So how do you define consciousness? I spoke to AJ Jaywar, a Toronto-based actor and son of a Vedic mystic who incorporates elements of new age philosophy and mysticism into his acting classes. Jaywar plans on writing a book using Jungian psychology to help actors with character development. I spent an afternoon with him discussing the possibility of silicon technology achieving transcendence. As we sat drinking coffee together, Jaywar had a lot to say about the psychological relation between people as a part of a consciousness.
“Once you are aware of your own existence then you are conscious; and through that consciousness eventually you come into an awareness that you’re existing within the existence of all living beings.” For Jaywar, consciousness is a spiritual thing.
If existence is really self-awareness, then a higher consciousness must mean moving away from thinking in individual terms towards a collective conscious.
Philosopher Ken Wilber, a philosopher who is well-known in Transcendental Meditation circles, argues that existence is about an integral system of transcendence; since both religion and science do not adequately define reality, they should give and take from each other for a better understanding of their respective individual discourses.
Physicist Michio Kaku explains the trouble physics has determining the laws of the physical universe. We exist simultaneously in a sum of all possible states due to the nature of the atom. In his book, Physics of the Impossible, he writes, “one minority point of view is that there must be a ‘cosmic consciousness’ pervading the universe. Objects spring into being when measurements are made, and measurements are made by conscious beings. Hence there must be cosmic consciousness that pervades the universe determining which state we are in.”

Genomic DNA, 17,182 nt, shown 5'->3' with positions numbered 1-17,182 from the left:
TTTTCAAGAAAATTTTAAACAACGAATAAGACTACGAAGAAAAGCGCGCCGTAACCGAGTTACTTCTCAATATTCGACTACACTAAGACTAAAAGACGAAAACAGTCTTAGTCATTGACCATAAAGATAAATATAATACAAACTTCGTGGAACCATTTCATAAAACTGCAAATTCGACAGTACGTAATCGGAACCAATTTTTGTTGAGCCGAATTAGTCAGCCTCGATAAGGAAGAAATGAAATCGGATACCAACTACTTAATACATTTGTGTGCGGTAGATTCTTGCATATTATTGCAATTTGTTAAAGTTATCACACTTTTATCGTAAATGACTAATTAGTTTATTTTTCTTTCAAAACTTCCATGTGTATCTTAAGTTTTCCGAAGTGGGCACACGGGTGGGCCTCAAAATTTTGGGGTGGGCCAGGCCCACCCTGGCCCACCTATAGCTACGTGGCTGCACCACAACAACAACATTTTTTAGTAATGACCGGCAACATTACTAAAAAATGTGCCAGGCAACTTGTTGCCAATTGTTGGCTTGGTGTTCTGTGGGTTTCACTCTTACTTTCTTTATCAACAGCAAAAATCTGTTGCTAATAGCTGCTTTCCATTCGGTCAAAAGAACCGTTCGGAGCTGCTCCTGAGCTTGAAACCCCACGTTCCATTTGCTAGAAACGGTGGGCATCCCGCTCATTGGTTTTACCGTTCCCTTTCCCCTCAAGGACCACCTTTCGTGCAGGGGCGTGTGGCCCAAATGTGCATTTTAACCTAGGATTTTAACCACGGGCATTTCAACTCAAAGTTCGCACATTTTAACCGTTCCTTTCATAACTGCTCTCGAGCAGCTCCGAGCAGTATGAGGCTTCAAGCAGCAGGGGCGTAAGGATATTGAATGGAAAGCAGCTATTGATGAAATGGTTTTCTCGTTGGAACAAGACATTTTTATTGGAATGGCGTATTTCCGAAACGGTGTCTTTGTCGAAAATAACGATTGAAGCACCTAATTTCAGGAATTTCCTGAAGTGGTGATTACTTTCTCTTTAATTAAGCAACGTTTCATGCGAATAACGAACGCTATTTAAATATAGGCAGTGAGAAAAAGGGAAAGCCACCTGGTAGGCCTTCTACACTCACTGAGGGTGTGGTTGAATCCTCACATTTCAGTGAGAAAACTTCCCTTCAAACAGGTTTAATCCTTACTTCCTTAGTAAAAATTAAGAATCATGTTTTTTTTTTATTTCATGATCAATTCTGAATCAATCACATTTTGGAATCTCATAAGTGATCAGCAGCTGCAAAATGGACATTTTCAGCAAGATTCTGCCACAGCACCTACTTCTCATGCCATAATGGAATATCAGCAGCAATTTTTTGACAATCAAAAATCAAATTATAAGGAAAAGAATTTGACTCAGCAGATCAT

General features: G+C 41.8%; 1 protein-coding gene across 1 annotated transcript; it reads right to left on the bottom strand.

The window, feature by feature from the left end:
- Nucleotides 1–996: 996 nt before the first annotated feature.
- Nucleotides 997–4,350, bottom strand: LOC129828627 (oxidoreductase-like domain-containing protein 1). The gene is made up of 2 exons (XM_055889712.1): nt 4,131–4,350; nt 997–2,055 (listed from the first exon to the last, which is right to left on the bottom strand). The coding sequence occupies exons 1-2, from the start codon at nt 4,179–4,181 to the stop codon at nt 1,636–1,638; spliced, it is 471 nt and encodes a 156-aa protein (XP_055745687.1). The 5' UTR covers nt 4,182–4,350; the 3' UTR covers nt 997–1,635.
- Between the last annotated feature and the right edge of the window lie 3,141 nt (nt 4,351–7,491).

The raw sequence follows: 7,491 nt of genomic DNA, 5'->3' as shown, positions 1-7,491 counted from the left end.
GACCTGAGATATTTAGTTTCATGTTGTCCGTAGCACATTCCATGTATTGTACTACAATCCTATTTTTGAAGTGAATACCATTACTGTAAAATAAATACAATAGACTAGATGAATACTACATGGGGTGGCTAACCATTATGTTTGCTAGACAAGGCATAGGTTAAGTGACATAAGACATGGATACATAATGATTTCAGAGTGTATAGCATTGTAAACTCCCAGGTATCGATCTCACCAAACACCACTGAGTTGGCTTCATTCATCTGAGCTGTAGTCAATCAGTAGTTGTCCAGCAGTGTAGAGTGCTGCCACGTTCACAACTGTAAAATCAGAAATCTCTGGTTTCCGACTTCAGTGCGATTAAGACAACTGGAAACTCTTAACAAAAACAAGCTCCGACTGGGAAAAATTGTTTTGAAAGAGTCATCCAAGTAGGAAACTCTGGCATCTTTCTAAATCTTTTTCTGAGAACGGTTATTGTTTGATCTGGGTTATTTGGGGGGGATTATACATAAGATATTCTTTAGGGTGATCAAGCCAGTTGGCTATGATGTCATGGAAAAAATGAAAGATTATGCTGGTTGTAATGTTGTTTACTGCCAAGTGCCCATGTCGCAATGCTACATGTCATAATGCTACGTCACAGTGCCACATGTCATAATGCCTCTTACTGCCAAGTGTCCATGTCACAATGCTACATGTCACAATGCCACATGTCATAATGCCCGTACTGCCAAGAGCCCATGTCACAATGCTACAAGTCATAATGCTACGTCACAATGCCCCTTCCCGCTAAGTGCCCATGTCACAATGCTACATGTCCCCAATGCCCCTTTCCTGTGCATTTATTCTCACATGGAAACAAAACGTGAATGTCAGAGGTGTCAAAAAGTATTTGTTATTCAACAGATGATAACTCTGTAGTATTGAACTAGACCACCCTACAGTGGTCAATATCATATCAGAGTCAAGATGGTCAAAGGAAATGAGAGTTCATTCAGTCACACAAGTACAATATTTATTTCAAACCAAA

Enter Stuart Hameroff. A controversial neuroscientist who says people who claim artificial intelligence will be able to attain consciousness soon — are way off base. Hameroff, like Jaywar, believes in a cosmic consciousness, but bases his beliefs on scientific principles of quantum theory and his research on microtubules. According to Hameroff, consciousness is created through space time geometry in the brain through microtubules and believes that when coherence is lost in the brain and the blood stops flowing, and the energy is lost, the quantum energy form is still in the universe allowing for people to leave their bodies; such as in cases of near death experience or astral projection. Your soul leaving your body is scientifically plausible.
The study of cybernetics can and will have a huge impact in coming years. It can influence everything from foreign policy to how we think about art and therapy. If we really do utilize information technology to make tough decisions whether on a micro level such as personal relationships or a macro level where environmental policies and military spending are based on the best logical outcome regardless of personal feelings, we need to rethink how we understand human nature. As we become more reliant on technology to think for us; there’s a need to better understand how the consciousness of our own mind works. It turns out, religion and science can both be used to explain the nature of reality and that science does not refute spirituality, but rather provides some evidence for it.